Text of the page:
INDIAThe Women’s Reservation Bill has been introduced in the Rajya Sabha on the International Women’s Day.

It may be the most consequential act of lawmaking since independence.

It is probably too late to discuss alternative proposals for getting more women into parliament or the opinion of those women who don’t agree with the reservation route to political empowerment.

How far will women’s reservation empower women and the society?

There are questions on its provisions as they have been reported.

The bill seeks to bring more women into parliament by reserving seats.

While this widens the choice for the voter by putting women leaders into circulation it also decreases the choice of candidates for voters in reserved constituencies.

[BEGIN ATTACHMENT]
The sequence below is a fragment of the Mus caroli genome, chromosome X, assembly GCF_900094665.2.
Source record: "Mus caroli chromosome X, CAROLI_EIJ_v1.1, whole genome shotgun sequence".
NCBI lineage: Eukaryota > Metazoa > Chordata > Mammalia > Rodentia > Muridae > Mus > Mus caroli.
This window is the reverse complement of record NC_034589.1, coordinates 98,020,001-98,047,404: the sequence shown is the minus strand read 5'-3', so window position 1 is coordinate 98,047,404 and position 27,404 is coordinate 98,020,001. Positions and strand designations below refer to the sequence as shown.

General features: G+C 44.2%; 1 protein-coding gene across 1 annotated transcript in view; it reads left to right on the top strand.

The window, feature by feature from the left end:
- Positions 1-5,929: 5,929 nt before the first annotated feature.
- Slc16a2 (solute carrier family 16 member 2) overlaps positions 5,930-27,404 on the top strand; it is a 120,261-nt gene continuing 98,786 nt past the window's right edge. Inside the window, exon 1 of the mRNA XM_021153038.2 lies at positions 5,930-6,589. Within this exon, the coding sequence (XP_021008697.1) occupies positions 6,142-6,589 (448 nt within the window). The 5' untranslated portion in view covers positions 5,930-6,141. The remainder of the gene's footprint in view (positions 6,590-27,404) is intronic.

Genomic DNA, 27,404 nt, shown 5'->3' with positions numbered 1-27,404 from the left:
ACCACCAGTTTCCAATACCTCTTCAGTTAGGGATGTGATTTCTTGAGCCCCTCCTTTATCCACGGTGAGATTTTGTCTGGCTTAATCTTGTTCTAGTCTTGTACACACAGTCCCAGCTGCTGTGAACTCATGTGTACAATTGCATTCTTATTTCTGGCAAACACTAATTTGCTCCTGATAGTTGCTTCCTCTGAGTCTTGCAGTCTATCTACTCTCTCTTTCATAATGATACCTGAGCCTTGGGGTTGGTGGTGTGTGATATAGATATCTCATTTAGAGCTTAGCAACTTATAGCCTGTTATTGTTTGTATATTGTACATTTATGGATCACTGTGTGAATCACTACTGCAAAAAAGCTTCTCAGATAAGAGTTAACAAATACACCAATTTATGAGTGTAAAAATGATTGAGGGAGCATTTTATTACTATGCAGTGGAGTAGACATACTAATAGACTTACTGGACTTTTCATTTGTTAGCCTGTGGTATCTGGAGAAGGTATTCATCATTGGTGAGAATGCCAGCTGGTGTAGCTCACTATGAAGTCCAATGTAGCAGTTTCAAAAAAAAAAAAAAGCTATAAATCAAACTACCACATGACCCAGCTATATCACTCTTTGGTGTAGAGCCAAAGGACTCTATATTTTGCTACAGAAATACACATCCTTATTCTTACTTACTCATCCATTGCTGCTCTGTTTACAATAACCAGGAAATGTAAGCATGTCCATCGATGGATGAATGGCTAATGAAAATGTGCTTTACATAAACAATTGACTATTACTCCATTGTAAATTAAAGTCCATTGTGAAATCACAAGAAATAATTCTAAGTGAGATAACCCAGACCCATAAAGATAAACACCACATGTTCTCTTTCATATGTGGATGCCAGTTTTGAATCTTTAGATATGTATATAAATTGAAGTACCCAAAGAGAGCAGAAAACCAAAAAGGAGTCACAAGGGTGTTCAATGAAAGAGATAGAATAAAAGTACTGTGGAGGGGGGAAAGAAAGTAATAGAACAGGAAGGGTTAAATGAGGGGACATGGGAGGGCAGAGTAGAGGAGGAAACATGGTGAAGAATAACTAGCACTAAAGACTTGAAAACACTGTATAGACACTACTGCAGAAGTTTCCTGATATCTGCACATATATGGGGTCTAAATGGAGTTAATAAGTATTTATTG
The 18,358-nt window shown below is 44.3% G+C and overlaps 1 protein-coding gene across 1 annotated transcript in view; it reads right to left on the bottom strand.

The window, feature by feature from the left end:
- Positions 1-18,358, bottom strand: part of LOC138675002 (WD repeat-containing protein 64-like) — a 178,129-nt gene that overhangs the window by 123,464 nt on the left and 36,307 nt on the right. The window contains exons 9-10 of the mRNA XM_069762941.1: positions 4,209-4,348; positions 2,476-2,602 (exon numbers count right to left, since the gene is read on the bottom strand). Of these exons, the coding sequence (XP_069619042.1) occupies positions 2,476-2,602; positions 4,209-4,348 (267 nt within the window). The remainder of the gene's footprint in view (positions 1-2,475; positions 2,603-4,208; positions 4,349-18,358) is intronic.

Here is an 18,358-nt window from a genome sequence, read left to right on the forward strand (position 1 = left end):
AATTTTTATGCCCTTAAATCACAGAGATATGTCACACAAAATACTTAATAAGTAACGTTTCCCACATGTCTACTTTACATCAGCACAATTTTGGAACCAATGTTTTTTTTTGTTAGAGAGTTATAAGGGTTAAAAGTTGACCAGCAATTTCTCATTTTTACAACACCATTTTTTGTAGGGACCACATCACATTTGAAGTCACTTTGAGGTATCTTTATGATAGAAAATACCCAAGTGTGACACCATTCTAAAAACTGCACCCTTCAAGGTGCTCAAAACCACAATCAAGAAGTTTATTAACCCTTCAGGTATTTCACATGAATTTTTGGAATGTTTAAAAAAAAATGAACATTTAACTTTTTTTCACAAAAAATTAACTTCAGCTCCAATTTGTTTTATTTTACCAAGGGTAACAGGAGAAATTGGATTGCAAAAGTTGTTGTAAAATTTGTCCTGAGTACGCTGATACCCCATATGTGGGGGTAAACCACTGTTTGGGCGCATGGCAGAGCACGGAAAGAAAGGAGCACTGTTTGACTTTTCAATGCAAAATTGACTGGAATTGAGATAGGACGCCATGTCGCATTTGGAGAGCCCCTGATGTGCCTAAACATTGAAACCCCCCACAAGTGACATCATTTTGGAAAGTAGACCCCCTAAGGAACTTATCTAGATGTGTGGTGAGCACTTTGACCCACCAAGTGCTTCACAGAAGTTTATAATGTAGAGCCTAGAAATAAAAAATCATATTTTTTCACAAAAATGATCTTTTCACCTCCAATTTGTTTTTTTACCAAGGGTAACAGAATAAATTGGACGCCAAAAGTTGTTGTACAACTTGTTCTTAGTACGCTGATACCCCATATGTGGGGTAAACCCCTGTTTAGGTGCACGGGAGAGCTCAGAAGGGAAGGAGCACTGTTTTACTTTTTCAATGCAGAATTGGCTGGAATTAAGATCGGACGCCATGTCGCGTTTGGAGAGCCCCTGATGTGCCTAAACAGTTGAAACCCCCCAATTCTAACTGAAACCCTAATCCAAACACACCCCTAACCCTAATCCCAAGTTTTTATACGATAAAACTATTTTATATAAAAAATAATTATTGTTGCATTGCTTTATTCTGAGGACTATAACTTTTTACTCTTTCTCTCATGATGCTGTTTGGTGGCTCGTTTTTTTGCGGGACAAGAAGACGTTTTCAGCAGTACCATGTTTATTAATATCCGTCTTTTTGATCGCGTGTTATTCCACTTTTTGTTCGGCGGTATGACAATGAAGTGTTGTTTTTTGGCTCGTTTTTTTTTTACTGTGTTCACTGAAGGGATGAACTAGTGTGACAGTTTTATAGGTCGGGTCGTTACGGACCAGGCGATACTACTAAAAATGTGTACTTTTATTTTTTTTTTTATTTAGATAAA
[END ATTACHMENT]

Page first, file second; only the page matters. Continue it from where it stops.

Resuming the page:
It has to be seen how the bill balances these concerns.

Then there are details like rotation of reserved seats.

If a seat is reserved for the next round of elections, what incentive will the sitting (male) member have to nurture the electorate?

Will one term of reservation be sufficient for the women members to fight the next election by themselves?